So here I go, on to the next great chapter of my life. I cannot imagine the wonderful happenings the next two years will hold, but I can promise to cherish each one and do myself and those who believe in me proud. I hope you will follow my journey, every step along the way.     

Monday, August 9, 2010

Big Weekend for Canadian Sires

While interning at The Blood-Horse earlier this year, I wrote this feature on the improving market for Canadian sires. This weekend, the status of that market was confirmed, as three young sires with Canadian connections made headlines.

The most notable development was the rise of first year sire Old Forester to the top of the North American freshman sire list after his daughters Tree Pose and Shadowsinthenight finished 1-2 in the August 8 Nandi Stakes at Woodbine. The son of Forestry, who stood in 2010 at T.C. Westmeath Stud in Ontario for a $4,000 fee, now has four winners from 10 runners with earnings of $349,678. That puts him atop Congrats (2010 stud fee $4,500) and Bluegrass Cat ($25,000) on the freshman sire list.

The previous day, Sam-Son Farm stallion Strut the Stage earned his first winner as a sire when Born to Boogie won in his initial start at Woodbine. Strut the Stage, a grade II winner and multiple stakes winner, stands at Sam-Son’s Milton, Ontario farm. The son of Theatrical’s 2010 fee was $2,500.

Finally, Added Edge, a son of Smart Strike who stands in Iowa, earned his first winner when his daughter Ginger Added scored at Prairie Meadows on August 7. Added Edge was not bred or based in Canada and does not stand there. He was, however, Canada’s champion 2-year-old of 2002.

Tuesday, August 3, 2010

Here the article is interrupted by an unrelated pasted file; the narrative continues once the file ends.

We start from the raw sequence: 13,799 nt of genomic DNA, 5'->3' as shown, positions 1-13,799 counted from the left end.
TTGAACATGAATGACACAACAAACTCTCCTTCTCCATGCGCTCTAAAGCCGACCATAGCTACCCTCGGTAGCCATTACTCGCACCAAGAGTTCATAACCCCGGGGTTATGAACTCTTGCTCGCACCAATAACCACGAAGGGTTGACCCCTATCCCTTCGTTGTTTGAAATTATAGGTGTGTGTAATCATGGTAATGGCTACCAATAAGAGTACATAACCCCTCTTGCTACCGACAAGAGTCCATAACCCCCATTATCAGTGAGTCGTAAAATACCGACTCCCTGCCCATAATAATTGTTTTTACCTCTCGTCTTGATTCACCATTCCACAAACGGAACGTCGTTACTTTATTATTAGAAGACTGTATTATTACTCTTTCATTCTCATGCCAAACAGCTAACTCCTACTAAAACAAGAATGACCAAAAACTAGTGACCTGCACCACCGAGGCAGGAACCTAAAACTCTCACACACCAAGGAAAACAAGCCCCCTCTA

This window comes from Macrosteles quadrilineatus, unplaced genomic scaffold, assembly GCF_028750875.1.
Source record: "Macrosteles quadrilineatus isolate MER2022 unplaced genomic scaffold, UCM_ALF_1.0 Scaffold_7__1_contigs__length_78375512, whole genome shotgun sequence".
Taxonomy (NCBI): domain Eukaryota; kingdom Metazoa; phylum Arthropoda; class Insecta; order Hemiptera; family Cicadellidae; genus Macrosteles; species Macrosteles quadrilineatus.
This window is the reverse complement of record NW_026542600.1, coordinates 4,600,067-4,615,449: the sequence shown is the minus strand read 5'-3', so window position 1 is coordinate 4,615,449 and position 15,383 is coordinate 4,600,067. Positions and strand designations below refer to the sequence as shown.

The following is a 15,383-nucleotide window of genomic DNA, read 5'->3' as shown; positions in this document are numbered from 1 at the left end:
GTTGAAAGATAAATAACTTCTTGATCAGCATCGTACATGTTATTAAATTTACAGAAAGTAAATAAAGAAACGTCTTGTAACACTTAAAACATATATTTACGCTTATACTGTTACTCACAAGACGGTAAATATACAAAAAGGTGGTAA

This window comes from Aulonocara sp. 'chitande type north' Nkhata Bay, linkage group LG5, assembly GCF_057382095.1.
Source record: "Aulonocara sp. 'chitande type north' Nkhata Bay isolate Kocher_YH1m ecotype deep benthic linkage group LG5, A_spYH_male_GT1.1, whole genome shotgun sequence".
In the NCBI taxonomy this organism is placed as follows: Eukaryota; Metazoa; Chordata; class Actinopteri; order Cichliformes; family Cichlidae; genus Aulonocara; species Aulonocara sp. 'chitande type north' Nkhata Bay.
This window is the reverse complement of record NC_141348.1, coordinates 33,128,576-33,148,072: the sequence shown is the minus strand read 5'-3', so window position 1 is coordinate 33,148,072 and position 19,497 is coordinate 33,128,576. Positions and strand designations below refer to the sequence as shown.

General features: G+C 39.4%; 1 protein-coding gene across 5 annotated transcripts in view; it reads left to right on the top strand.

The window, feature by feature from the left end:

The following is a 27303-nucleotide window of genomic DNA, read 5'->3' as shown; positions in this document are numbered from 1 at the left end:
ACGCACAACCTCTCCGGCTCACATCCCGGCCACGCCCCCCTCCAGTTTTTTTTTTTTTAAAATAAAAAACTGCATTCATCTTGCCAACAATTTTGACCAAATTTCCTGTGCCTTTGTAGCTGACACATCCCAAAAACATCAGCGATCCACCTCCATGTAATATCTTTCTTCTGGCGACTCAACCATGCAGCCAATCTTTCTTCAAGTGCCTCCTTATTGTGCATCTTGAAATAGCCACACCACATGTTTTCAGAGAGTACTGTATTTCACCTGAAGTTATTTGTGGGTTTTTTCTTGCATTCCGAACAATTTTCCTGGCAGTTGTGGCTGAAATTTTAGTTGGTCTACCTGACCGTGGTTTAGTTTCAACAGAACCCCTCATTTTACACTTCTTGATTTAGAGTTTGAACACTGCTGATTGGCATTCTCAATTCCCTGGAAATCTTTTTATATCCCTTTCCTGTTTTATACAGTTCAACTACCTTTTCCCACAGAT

Camera Shy

I've been trying to gather the courage for a few months now to start video blogging (vlogging?). My source of inspiration is Rick Mercer, a Canadian television personality who enjoys reporting on trends and politics in this country. His show each week features a rant, such as the following:

Can I pull it off? Do you see a "Riley Report" in my future?

Wando Wanders Home

While I’ve let Turf Beat go quiet recently as I prepare for Darley Flying Start, I couldn’t go without mentioning the homecoming of Wando.

On July 17, Wando returned to Schonberg Farm from Lane’s End in Versailles, Kentucky, where he stood his first five seasons at stud. For those who don’t know Wando (you’ve obviously had your head buried in the sand…er, Polytrack? but nonetheless…) he is owned and bred by Gus Schickedanz, and is the last winner of the Canadian Triple Crown, a hat trick he achieved in 2003 for trainer Mike Keogh.

For me, there is no other horse (or human), like Wando. I won’t go through the tiresome story about how as a 15-year-old fan I gained the friendship of Wando’s human connections and went on to work for both Schickedanz and Keogh. That’s not the real story here. The real story is the feeling I experience each and every time I see Wando.

It’s not something that words can do justice, and it can only be really understood by someone who has felt the same thing. It’s the lump in my throat as I take in his spectacular aura, and the butterflies that flutter about in my stomach when I touch him. As I let my fingers caress his coppery coat, I sometimes have to fight back tears as I attempt to understand how such a fantastic animal can be so serene and loving. Something in me jumps to life when I see my Wando. I can recall once being particularly sad and visiting him. While nothing made any more sense, everything somehow seemed to be ok.

Just last week while spending the night at the farm, I wandered to the stallion barn to visit Wando. I found him snoozing near the door. Slipping inside, I wrapped my arms around his withers and pressed my cheek against his neck, staying this way for at least 10 minutes. Wando didn’t so much as twitch a muscle.

It’s hard for me to write about my horse without gushing and ranting on, so I’ll wrap this up. I just want to say, I’m glad Wando is home, and I hope I get to spend many more special moments with him.